February 20, 2017


5 Pieces Of Advice For Education Secretary Betsy DeVos (Peter Lawler, FEBRUARY 20, 2017, The Federalist)

2. The Neighborhood School Can Still Be Ideal

Still, how to use public funds to educate our young should also be a local decision, and freedom of choice shouldn't always mean equal access to government resources. Another American tradition, after all, is neighborhood schools. When Trumpians imagine when America was great, they think good schools within walking distance that were community centers.

More precisely, they might imagine, as I do, both a public and a parochial school within walking distance, but with the latter managing to offer a good (often a better) product without government assistance (and very minimal government regulation). When I write my polemical history of American education, I will devote several long chapters to the mistaken political judgments that undermined our tradition of neighborhood schools.

When they can, Americans still seem to choose neighborhood schools. But it's less and less a choice available to most of us. I notice young parents herding into Decatur, Georgia, where fine neighborhood schools are still available. But they have to be able to pay premium prices for homes and steep property taxes. It's not a choice available to most Atlanta-area residents.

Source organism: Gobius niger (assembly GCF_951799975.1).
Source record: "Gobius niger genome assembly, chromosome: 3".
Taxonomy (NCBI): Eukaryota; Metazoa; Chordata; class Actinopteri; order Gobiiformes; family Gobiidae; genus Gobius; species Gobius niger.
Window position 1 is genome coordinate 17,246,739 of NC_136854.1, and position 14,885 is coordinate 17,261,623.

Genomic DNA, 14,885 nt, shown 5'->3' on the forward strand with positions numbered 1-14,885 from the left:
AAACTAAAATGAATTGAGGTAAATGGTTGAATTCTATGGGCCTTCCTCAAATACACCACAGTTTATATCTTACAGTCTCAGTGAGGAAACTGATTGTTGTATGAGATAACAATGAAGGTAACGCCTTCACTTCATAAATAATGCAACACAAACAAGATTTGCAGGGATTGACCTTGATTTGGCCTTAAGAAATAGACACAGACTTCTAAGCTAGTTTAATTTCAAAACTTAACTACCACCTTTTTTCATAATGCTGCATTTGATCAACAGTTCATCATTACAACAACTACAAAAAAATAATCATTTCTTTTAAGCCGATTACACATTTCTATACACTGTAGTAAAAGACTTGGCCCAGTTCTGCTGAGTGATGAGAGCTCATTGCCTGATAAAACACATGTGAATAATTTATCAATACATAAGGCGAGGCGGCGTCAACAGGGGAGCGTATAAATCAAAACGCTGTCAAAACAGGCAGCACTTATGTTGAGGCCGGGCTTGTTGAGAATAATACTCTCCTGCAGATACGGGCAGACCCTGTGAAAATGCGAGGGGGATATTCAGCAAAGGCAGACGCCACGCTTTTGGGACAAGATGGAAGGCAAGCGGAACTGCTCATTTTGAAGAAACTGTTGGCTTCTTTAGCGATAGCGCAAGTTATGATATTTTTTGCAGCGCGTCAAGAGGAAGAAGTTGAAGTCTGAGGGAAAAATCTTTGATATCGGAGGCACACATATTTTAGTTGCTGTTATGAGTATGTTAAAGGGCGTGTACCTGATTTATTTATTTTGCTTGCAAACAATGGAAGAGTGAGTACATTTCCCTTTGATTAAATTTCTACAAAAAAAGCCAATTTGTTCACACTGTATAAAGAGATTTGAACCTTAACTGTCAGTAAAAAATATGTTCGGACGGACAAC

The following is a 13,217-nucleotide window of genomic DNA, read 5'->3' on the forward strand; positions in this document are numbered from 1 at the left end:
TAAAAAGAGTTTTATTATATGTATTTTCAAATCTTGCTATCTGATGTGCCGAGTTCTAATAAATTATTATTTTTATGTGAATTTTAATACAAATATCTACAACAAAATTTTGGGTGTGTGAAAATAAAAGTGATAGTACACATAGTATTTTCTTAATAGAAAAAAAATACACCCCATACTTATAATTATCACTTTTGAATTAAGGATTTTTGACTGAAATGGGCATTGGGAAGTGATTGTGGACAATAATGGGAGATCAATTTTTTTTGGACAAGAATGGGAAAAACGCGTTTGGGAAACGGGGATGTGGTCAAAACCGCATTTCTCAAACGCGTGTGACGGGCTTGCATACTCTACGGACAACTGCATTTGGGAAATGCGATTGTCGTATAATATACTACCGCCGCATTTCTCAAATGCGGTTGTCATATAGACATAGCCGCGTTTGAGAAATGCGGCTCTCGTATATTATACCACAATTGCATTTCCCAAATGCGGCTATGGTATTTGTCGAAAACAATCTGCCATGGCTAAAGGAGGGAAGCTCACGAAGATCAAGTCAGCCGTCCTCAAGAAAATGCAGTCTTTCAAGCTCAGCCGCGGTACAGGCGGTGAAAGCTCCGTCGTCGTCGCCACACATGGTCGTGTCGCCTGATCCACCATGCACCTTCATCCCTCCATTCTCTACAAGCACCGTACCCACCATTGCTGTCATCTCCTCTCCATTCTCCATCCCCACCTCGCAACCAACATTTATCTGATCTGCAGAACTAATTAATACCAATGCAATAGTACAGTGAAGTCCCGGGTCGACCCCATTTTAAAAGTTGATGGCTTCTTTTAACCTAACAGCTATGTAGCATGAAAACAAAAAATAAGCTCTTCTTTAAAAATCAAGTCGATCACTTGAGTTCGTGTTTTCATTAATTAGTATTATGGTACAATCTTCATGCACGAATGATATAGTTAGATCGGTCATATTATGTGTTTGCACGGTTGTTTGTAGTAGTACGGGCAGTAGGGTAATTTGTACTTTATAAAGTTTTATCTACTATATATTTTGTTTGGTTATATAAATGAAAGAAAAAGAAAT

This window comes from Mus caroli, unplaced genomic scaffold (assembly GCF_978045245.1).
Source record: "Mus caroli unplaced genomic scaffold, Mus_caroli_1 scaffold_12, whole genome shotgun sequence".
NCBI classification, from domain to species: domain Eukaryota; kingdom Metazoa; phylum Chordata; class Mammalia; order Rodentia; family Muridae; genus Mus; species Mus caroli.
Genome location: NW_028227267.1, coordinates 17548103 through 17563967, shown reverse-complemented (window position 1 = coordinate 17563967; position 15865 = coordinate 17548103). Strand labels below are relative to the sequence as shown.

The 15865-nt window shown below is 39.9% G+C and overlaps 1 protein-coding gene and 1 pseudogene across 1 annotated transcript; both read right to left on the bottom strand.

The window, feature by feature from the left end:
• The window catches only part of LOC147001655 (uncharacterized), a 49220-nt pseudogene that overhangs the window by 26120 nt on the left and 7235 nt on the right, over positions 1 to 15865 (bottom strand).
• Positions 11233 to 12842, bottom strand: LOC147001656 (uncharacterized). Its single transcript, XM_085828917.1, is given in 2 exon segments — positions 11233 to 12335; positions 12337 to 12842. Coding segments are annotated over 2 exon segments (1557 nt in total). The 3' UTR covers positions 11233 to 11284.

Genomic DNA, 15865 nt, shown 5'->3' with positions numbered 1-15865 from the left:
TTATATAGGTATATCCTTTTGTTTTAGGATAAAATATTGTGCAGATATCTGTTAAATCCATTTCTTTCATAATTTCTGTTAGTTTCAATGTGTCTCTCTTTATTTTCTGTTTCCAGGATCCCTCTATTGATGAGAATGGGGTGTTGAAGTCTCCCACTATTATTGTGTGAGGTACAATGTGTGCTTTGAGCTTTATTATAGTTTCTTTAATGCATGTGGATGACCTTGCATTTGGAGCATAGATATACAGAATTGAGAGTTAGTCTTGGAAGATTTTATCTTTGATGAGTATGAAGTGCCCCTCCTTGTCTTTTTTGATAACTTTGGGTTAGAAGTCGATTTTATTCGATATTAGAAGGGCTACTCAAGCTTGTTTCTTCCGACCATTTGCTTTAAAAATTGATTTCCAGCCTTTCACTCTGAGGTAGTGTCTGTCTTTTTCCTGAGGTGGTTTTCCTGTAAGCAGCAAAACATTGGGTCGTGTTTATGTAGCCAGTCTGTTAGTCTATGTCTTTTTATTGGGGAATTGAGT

Often there's no simple going back to when America was great, and our memories of greatness are pretty darn selective. Still: My parochial school was very socioeconomically diverse, typically had classes taught by a nun who didn't graduate from college and had 40 to 50 students, featured disciplinary methods that are now pretty illegal, and had no art, music, gym, phys ed, and basically no playground.

But it did get the educational job done for all at a very low-cost, civilized way: Literally everyone could diagram sentences, have decent penmanship (well, I got Ds in penmanship and neatness), do all basic math in their heads, read real books, became literate in patriotic American and pious church history, and recite the answer to every question in the catechism. We were even taught to excel on standardized tests.

That was a great triumph for egalitarian social justice, and it showed that democratic education isn't all that dependent on level of funding--even less, perhaps, on the imposition of the latest methods of efficiency and productivity, even less still on the latest trends promulgated by schools of education and bureaucrats, and least of all on technology in the classroom.

3. Take Care to Respect Subsidiarity and Solidarity

My only point here is the "reform conservative" principles of solidarity and subsidiarity limit imposing abstract principles in determining what's best for students. Those principles are articulated so well by Yuval Levin and shared, in some measure, in the rhetoric of President Trump. Solidarity means some concern for the unity of citizenship that brings Americans all together, despite vast disparities of wealth, power, and everything else. Subsidiarity means making as many decisions as possible at the most intimate level of human relationships, encouraging the kind of solidarity that comes from local knowing and loving through shared privileges and responsibilities.

Returning to the republican end of educating good citizens takes on added importance as it becomes impossible to prepare kids for jobs and unnecessary to use schools as day care for working parents.
Posted by at February 20, 2017 11:06 AM